- Ann M. Trousdale, "A Submission Theology for Black Americans: Religion and Social Action in Prize-Winning Children"s Books about the Black Experience in America," Research in the Teaching of English 24.2 (May 1990), 117-40.
- Recommended Primary Reading: Sherman Alexie, The Absolutely True Diary of a Part-Time Indian (2007), Lynn Reid Banks, The Indian in the Cupboard (1980), Virginia Hamilton, The House of Dies Drear (1968), Mildred D. Taylor, Roll of Thunder, Hear My Cry (1976), H.A. and Margret Rey, Curious George (1941)
February 4, 2008: Picture books and the Caldecott
- Maurice Sendak, Where the Wild Things Are.
- "Picture Books," in The Norton Anthology of Children's Literature. New York: W.W. Norton, 2005, pp. 1051-1059.
- "Words and Pictures," in Crosscurrents of Children's Literature: An Anthology of Texts and Criticism. Oxford: Oxford UP, 2007, pp. 707-714.
- Perry Nodelman, "The Relationship of Words and Pictures," in Crosscurrents, pp. 714-729.
- John Rowe Townsend, "Picture Books in Bloom: U.S.A>," in Written for Children: An Outline of English-Language Children's Literature. New York: J.B. Lippincott, 1983, pp. 308-320.
- Maurice Sendak, "Randolph Caldecott," in Crosscurrents, pp. 733-734.
- "Randolph Caldecott," in Crosscurrents, pp. 741-742.
- From the American Library Association website: "About the Caldecott Medal," "Caldecott Terms & Criteria," and "Caldecott Medal Winners and Honor Books, 1938-Present."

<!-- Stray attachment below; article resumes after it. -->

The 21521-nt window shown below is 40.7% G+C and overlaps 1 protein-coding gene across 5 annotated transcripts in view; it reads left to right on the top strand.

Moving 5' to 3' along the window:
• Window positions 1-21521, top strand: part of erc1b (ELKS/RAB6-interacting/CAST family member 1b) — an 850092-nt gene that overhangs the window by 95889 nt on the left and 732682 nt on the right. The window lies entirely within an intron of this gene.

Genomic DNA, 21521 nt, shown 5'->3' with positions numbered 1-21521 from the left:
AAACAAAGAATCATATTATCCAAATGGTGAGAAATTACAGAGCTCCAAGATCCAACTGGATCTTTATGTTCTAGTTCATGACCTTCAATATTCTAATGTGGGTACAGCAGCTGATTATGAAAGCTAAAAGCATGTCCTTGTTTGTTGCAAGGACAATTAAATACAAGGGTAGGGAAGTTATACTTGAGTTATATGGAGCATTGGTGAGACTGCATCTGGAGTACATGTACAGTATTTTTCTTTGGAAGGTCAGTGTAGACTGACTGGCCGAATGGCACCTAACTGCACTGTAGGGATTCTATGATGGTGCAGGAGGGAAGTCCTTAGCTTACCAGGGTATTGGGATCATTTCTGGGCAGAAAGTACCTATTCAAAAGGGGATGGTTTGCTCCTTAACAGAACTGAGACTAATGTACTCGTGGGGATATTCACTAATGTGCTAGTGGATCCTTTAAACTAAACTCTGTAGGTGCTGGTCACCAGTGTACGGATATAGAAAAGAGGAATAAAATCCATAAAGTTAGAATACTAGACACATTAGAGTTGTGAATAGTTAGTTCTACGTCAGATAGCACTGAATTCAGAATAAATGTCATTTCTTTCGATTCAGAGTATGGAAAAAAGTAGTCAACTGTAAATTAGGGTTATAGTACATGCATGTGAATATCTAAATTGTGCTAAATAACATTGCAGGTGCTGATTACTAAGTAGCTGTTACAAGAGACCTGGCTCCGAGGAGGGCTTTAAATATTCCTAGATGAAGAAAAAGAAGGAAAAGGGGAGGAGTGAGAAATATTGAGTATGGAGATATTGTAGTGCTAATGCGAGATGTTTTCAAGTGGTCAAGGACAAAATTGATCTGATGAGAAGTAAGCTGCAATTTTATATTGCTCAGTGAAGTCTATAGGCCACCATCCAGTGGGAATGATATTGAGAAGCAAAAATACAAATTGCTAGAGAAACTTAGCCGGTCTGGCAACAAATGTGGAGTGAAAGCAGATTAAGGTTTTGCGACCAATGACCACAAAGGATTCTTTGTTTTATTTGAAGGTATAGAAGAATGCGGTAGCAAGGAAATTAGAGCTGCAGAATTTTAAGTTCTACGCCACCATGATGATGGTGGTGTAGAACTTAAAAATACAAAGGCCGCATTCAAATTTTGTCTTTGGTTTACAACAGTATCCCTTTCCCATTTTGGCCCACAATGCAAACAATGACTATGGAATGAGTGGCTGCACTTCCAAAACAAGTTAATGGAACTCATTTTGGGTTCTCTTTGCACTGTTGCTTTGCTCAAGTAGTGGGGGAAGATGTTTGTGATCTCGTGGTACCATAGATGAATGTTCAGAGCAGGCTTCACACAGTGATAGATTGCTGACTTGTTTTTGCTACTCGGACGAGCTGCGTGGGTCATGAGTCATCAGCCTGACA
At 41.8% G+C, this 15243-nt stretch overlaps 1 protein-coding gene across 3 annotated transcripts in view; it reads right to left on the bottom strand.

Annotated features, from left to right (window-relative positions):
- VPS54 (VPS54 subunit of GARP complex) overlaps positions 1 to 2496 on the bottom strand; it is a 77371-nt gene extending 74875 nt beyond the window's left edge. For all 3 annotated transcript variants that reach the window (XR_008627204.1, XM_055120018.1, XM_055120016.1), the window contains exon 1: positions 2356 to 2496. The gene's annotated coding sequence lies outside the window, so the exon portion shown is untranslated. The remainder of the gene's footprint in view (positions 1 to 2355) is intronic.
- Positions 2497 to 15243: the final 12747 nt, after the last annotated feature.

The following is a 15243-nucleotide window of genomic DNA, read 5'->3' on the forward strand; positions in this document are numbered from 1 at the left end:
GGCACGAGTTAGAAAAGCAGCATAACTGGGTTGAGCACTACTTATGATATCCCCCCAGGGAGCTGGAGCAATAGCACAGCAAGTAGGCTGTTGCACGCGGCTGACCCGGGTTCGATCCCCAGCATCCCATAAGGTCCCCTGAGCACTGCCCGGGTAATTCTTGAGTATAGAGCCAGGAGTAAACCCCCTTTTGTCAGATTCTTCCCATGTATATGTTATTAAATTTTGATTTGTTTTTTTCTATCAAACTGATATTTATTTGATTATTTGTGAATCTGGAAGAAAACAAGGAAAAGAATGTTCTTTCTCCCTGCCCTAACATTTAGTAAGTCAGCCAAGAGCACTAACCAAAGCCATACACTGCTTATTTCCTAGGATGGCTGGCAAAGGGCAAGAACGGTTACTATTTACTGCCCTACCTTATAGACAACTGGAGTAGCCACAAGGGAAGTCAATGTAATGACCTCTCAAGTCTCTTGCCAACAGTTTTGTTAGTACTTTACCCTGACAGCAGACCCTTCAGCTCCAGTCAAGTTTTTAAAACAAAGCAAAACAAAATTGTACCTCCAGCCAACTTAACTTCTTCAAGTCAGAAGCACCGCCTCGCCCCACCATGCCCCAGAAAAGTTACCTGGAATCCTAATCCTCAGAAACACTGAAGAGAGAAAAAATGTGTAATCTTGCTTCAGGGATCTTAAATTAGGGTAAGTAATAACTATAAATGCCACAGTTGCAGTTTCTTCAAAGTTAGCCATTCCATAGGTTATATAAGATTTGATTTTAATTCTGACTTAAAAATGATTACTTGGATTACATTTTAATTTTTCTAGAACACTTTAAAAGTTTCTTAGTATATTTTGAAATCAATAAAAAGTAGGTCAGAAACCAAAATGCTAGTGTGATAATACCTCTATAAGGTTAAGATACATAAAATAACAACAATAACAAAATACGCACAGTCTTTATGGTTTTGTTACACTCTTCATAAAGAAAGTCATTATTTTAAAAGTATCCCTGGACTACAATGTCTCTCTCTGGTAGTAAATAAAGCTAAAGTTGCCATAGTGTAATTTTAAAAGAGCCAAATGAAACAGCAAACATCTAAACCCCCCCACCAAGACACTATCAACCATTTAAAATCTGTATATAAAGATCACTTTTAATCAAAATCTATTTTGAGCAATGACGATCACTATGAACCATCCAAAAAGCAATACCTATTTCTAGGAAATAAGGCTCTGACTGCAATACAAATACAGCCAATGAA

December 5, 2007: Fairy tales
- Variants of "Sleeping Beauty."
- Yeago, Karen. "Nursery Politics: Sleeping Beauty or the Acculturation of a Tale." The Translation of Children's Literature: A Reader. Ed. Gillian Lathey. Clevedon, England: Multilingual Matters, 2006. 175-189.
- Zipes, Jack. Fairy Tales and the Art of Subversion: The Classical Genre for Children and the Process of Civilization. Original printing, 1983. New York: Methuen, 1988. 1-59.
- Bettelheim, Bruno. The Uses of Enchantment: The Meaning and Importance of Fairy Tales. New York: Knopf, 1975. 1-19, 225-236.
- Knoepflmacher, U. C. "Repudiating 'Sleeping Beauty'." Girls, Boys, Books, Toys: Gender in Children's Literature and Culture. Ed. Beverly Lyon Clark and Margaret R. Higonnet. Baltimore: Johns Hopkins University Press, 1999. 1-24.
November 14, 2007: 19th-century American children's literature
- Excerpts from Leslie Fiedler, Love and Death in the American Novel (1960; rev.
- Excerpts from Gillian Avery, Behold the Child (1994).